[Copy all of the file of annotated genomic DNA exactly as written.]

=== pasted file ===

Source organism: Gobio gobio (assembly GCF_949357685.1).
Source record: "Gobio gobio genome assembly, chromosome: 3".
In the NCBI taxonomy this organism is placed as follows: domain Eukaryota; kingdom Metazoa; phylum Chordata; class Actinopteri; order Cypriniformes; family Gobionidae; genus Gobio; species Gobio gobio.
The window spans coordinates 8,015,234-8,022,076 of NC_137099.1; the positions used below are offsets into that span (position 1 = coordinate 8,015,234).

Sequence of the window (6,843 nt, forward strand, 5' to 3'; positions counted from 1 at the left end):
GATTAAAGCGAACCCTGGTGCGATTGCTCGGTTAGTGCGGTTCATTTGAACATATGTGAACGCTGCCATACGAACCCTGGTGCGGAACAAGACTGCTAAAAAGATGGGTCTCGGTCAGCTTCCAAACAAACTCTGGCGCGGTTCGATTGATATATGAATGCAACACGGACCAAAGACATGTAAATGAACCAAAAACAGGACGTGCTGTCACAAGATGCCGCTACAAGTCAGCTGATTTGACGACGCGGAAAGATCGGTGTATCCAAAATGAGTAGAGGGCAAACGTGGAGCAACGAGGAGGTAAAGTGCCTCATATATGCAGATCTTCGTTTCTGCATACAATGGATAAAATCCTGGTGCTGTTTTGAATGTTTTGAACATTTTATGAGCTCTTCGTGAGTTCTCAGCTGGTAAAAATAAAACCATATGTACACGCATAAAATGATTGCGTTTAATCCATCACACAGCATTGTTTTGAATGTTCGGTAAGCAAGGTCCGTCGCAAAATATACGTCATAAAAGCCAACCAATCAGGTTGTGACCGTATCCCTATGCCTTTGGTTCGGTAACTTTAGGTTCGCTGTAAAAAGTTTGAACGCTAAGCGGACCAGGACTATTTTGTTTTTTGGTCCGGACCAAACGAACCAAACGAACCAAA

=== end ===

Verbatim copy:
Source organism: Gobio gobio (assembly GCF_949357685.1).
Source record: "Gobio gobio genome assembly, chromosome: 3".
In the NCBI taxonomy this organism is placed as follows: domain Eukaryota; kingdom Metazoa; phylum Chordata; class Actinopteri; order Cypriniformes; family Gobionidae; genus Gobio; species Gobio gobio.
The window spans coordinates 8,015,234-8,022,076 of NC_137099.1; the positions used below are offsets into that span (position 1 = coordinate 8,015,234).

Sequence of the window (6,843 nt, forward strand, 5' to 3'; positions counted from 1 at the left end):
GATTAAAGCGAACCCTGGTGCGATTGCTCGGTTAGTGCGGTTCATTTGAACATATGTGAACGCTGCCATACGAACCCTGGTGCGGAACAAGACTGCTAAAAAGATGGGTCTCGGTCAGCTTCCAAACAAACTCTGGCGCGGTTCGATTGATATATGAATGCAACACGGACCAAAGACATGTAAATGAACCAAAAACAGGACGTGCTGTCACAAGATGCCGCTACAAGTCAGCTGATTTGACGACGCGGAAAGATCGGTGTATCCAAAATGAGTAGAGGGCAAACGTGGAGCAACGAGGAGGTAAAGTGCCTCATATATGCAGATCTTCGTTTCTGCATACAATGGATAAAATCCTGGTGCTGTTTTGAATGTTTTGAACATTTTATGAGCTCTTCGTGAGTTCTCAGCTGGTAAAAATAAAACCATATGTACACGCATAAAATGATTGCGTTTAATCCATCACACAGCATTGTTTTGAATGTTCGGTAAGCAAGGTCCGTCGCAAAATATACGTCATAAAAGCCAACCAATCAGGTTGTGACCGTATCCCTATGCCTTTGGTTCGGTAACTTTAGGTTCGCTGTAAAAAGTTTGAACGCTAAGCGGACCAGGACTATTTTGTTTTTTGGTCCGGACCAAACGAACCAAACGAACCAAA